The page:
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Potentially deadly bacteria detected for the first time in water and soil samples

An official warning was issued after two people were hospitalized after becoming ill.

US Centers for Disease Control and Prevention. (CDC, for its acronym in English) published this Wednesday an alert about the appearance of a potentially deadly bacterium in the Mississippi Gulf Coast region. It is the first time in the United States that the bacterium Burkholderia pseudomallei has been detected in water samples and soil.

This bacterium causes a severe disease called melioidosis. Melioidosis, known as Whitmore’s disease, is “highly endemic” in Thailand and north of Australia.

Most healthy people who come into contact with the bacteria do not develop the disease. Still, there are a number of conditions that aggravate the condition of patients, such as “diabetes, excessive alcohol consumption, chronic lung disease, chronic kidney disease, and immunosuppressive conditions”, explain the American experts.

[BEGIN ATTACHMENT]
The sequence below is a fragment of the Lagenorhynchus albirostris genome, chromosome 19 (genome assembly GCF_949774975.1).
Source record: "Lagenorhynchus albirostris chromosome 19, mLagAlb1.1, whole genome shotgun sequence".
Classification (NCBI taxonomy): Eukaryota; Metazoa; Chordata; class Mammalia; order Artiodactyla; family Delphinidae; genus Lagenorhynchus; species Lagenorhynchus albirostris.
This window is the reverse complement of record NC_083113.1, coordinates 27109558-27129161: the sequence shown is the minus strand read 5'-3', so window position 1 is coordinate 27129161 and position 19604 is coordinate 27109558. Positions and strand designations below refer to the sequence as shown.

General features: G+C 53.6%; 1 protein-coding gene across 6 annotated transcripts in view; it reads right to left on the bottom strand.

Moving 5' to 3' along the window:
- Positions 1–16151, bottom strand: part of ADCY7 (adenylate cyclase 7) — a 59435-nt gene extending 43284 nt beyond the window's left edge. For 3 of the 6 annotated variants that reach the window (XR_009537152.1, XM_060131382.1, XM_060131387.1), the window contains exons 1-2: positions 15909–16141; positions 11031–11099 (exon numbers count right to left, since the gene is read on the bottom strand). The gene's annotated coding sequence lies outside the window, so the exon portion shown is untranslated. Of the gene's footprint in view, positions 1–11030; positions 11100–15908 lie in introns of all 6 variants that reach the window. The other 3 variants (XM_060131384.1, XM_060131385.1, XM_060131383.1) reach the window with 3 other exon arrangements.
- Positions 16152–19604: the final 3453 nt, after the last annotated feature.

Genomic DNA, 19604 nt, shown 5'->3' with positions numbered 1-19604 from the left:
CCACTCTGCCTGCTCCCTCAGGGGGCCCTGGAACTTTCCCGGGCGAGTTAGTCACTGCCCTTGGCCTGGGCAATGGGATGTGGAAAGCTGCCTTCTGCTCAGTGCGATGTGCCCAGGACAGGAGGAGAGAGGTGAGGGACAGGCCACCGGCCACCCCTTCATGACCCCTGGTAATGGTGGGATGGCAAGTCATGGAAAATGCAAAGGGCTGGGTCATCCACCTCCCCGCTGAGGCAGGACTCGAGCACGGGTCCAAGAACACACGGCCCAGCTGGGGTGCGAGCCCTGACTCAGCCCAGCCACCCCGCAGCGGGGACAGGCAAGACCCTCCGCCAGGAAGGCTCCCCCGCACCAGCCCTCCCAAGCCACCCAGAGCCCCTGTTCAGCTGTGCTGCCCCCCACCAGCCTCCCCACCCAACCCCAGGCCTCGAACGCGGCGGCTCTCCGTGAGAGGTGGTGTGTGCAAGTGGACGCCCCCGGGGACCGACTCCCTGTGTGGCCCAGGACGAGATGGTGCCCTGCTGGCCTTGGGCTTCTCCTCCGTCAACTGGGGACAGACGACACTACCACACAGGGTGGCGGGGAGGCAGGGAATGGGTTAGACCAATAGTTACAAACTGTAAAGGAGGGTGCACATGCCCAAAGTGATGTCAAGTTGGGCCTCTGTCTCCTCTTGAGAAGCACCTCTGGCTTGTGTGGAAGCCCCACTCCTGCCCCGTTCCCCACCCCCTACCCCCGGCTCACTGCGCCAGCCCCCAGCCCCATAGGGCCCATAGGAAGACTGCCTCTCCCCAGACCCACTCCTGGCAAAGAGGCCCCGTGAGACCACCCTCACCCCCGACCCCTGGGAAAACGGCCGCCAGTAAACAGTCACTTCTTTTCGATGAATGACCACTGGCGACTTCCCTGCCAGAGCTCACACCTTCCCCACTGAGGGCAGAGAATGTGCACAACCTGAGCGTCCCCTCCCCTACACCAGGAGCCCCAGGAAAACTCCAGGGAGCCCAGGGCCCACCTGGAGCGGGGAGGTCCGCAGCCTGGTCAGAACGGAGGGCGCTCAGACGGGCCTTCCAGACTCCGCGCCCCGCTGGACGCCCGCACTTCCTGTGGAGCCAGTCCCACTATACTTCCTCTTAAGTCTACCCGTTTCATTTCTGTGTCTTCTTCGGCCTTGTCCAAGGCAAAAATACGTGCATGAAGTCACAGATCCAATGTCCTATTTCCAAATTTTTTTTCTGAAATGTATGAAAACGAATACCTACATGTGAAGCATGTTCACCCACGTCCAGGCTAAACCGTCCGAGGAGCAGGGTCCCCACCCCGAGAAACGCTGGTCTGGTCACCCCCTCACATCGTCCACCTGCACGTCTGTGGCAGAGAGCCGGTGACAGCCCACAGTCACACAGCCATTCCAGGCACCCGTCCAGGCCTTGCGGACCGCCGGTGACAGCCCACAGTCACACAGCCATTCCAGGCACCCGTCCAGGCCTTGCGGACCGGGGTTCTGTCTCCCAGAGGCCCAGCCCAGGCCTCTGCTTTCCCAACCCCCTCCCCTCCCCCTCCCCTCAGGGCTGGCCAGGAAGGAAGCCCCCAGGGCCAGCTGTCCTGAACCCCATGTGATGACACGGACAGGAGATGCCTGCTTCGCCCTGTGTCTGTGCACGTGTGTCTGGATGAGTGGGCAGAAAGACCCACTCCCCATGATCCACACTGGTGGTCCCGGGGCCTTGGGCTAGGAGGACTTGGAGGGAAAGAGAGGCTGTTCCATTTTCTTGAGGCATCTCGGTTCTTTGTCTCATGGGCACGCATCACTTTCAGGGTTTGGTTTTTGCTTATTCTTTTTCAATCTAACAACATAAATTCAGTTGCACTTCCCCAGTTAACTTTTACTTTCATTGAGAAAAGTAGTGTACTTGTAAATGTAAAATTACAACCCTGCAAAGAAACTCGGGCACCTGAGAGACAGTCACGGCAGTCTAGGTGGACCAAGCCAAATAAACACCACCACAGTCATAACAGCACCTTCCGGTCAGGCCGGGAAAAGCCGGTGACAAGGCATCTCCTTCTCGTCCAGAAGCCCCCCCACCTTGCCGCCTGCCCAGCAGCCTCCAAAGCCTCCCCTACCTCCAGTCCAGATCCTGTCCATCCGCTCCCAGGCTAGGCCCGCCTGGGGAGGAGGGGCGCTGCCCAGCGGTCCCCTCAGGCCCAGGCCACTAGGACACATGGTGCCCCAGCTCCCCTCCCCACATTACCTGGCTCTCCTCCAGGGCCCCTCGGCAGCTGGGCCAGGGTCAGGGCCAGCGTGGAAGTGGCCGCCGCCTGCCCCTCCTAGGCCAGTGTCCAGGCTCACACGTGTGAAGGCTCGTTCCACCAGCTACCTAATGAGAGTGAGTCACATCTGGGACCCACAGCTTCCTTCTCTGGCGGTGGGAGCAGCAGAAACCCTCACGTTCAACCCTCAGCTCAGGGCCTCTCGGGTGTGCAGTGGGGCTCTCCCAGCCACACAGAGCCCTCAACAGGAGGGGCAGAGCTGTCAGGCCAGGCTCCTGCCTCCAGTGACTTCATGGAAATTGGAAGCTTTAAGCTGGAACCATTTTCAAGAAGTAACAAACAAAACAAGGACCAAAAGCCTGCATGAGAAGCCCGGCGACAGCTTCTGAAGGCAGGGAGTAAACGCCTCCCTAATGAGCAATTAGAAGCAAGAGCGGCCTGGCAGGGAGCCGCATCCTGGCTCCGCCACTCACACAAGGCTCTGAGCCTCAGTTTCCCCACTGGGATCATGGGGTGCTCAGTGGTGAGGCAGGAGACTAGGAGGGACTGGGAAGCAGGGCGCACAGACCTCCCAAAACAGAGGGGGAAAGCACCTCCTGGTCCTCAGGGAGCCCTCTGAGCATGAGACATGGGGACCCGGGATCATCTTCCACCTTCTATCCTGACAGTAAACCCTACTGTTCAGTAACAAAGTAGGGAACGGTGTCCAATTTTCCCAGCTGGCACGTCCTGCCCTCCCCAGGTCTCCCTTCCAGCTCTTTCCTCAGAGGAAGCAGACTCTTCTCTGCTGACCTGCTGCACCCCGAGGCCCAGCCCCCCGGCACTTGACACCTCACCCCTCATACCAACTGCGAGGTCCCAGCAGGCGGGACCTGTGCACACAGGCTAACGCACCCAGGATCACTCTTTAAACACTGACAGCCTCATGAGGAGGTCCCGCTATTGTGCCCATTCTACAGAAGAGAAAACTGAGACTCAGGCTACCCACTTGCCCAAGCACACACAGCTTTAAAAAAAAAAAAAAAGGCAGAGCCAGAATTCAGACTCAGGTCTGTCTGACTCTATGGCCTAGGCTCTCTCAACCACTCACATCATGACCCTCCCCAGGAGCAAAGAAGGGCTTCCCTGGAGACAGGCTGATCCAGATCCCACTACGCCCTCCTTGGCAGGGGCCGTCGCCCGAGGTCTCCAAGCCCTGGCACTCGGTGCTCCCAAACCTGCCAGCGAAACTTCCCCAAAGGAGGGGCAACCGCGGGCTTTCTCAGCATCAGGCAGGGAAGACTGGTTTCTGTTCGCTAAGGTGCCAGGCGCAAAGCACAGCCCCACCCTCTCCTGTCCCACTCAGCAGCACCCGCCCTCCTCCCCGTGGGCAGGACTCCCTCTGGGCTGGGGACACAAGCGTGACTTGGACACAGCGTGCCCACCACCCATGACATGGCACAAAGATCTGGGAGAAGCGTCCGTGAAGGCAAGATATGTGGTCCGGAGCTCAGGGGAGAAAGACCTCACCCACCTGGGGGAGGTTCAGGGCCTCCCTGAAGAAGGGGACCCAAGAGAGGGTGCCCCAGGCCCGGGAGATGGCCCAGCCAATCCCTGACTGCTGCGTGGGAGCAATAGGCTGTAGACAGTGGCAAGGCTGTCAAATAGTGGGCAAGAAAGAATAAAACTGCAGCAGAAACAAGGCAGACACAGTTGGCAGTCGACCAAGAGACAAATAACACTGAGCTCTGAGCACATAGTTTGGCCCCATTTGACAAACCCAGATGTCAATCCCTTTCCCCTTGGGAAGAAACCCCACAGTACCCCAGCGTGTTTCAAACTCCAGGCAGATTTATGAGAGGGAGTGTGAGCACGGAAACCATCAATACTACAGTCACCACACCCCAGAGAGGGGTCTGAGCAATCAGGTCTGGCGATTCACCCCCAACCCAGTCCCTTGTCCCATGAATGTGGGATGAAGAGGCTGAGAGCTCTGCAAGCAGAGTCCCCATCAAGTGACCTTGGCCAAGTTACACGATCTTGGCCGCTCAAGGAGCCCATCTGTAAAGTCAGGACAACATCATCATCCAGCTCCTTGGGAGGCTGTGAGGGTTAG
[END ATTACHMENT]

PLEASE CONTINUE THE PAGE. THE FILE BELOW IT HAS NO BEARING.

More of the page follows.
The investigation was launched after two people from southern Mississippi who did not know each other yes, but they lived very close, they were hospitalized with pneumonia sepsis and diagnosed with melioidosis in July 2020 and May 2022. Both patients “were infected with the same new strain from the Western Hemisphere,” the CDC stated. The two residents have since recovered, after receiving antibiotic therapy.

According to statistics, between 10 and 50% of cases of melioidosis result in death. A study in 2019 noted that the disease killed nearly 90,000 people each year and that in Australia’s tropical north, “early recognition, and access to support, have reduced the death rate from the disease to approximately 10% “.

A 2021 study showed that in-hospital mortality from melioidosis in Malaysia exceeds 50%, according to Malaysian researchers.


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